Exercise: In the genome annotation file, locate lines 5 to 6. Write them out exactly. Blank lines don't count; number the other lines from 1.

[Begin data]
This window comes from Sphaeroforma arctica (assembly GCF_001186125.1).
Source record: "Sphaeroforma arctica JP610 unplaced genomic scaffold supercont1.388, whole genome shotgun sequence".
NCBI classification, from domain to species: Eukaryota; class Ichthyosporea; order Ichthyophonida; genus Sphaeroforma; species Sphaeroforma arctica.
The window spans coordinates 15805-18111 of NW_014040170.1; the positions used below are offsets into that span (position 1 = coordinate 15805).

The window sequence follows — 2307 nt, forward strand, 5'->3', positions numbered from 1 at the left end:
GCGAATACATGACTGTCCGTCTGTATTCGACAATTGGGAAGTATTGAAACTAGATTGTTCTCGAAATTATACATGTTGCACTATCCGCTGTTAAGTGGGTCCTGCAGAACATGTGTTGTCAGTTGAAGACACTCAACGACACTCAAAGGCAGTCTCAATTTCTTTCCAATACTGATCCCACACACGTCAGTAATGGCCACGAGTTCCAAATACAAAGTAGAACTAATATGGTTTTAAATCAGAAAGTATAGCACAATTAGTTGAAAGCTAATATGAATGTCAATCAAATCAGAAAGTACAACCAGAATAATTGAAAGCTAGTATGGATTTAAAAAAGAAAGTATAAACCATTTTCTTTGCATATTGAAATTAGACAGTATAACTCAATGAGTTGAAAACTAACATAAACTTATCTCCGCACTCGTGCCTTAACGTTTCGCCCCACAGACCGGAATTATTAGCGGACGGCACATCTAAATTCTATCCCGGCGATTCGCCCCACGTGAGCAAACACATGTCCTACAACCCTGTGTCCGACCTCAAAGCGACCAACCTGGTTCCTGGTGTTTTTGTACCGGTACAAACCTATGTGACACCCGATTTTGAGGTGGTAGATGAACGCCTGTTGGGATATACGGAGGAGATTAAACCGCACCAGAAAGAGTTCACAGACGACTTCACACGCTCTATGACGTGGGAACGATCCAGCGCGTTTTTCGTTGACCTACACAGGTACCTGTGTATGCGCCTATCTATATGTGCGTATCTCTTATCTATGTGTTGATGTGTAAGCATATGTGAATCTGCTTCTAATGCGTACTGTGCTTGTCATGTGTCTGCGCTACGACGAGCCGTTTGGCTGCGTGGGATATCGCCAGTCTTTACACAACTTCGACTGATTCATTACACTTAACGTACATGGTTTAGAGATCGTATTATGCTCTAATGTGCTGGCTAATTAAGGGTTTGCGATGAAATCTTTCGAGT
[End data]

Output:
The window sequence follows — 2307 nt, forward strand, 5'->3', positions numbered from 1 at the left end:
GCGAATACATGACTGTCCGTCTGTATTCGACAATTGGGAAGTATTGAAACTAGATTGTTCTCGAAATTATACATGTTGCACTATCCGCTGTTAAGTGGGTCCTGCAGAACATGTGTTGTCAGTTGAAGACACTCAACGACACTCAAAGGCAGTCTCAATTTCTTTCCAATACTGATCCCACACACGTCAGTAATGGCCACGAGTTCCAAATACAAAGTAGAACTAATATGGTTTTAAATCAGAAAGTATAGCACAATTAGTTGAAAGCTAATATGAATGTCAATCAAATCAGAAAGTACAACCAGAATAATTGAAAGCTAGTATGGATTTAAAAAAGAAAGTATAAACCATTTTCTTTGCATATTGAAATTAGACAGTATAACTCAATGAGTTGAAAACTAACATAAACTTATCTCCGCACTCGTGCCTTAACGTTTCGCCCCACAGACCGGAATTATTAGCGGACGGCACATCTAAATTCTATCCCGGCGATTCGCCCCACGTGAGCAAACACATGTCCTACAACCCTGTGTCCGACCTCAAAGCGACCAACCTGGTTCCTGGTGTTTTTGTACCGGTACAAACCTATGTGACACCCGATTTTGAGGTGGTAGATGAACGCCTGTTGGGATATACGGAGGAGATTAAACCGCACCAGAAAGAGTTCACAGACGACTTCACACGCTCTATGACGTGGGAACGATCCAGCGCGTTTTTCGTTGACCTACACAGGTACCTGTGTATGCGCCTATCTATATGTGCGTATCTCTTATCTATGTGTTGATGTGTAAGCATATGTGAATCTGCTTCTAATGCGTACTGTGCTTGTCATGTGTCTGCGCTACGACGAGCCGTTTGGCTGCGTGGGATATCGCCAGTCTTTACACAACTTCGACTGATTCATTACACTTAACGTACATGGTTTAGAGATCGTATTATGCTCTAATGTGCTGGCTAATTAAGGGTTTGCGATGAAATCTTTCGAGT